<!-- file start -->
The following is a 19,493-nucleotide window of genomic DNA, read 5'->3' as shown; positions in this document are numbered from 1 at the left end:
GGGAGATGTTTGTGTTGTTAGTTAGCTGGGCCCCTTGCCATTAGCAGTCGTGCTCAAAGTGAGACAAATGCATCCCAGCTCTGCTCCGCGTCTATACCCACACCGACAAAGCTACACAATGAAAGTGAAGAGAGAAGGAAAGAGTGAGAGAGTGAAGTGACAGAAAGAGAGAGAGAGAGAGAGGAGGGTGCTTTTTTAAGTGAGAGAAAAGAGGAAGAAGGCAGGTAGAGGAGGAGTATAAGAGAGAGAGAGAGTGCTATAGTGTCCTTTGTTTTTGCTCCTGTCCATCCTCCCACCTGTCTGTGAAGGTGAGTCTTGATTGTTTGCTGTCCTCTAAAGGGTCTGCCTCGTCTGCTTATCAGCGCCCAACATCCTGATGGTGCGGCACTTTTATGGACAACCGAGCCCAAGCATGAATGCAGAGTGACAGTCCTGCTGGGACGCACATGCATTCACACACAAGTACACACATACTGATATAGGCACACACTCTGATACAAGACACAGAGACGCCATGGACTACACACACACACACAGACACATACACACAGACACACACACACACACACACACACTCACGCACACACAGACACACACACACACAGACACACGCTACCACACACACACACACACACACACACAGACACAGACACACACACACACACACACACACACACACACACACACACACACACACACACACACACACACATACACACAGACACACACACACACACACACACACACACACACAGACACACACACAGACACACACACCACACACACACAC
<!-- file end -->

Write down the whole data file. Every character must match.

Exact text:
The following is a 19,493-nucleotide window of genomic DNA, read 5'->3' as shown; positions in this document are numbered from 1 at the left end:
GGGAGATGTTTGTGTTGTTAGTTAGCTGGGCCCCTTGCCATTAGCAGTCGTGCTCAAAGTGAGACAAATGCATCCCAGCTCTGCTCCGCGTCTATACCCACACCGACAAAGCTACACAATGAAAGTGAAGAGAGAAGGAAAGAGTGAGAGAGTGAAGTGACAGAAAGAGAGAGAGAGAGAGAGGAGGGTGCTTTTTTAAGTGAGAGAAAAGAGGAAGAAGGCAGGTAGAGGAGGAGTATAAGAGAGAGAGAGAGTGCTATAGTGTCCTTTGTTTTTGCTCCTGTCCATCCTCCCACCTGTCTGTGAAGGTGAGTCTTGATTGTTTGCTGTCCTCTAAAGGGTCTGCCTCGTCTGCTTATCAGCGCCCAACATCCTGATGGTGCGGCACTTTTATGGACAACCGAGCCCAAGCATGAATGCAGAGTGACAGTCCTGCTGGGACGCACATGCATTCACACACAAGTACACACATACTGATATAGGCACACACTCTGATACAAGACACAGAGACGCCATGGACTACACACACACACACAGACACATACACACAGACACACACACACACACACACACACTCACGCACACACAGACACACACACACACAGACACACGCTACCACACACACACACACACACACACACAGACACAGACACACACACACACACACACACACACACACACACACACACACACACACACACACACACACACATACACACAGACACACACACACACACACACACACACACACACAGACACACACACAGACACACACACCACACACACACAC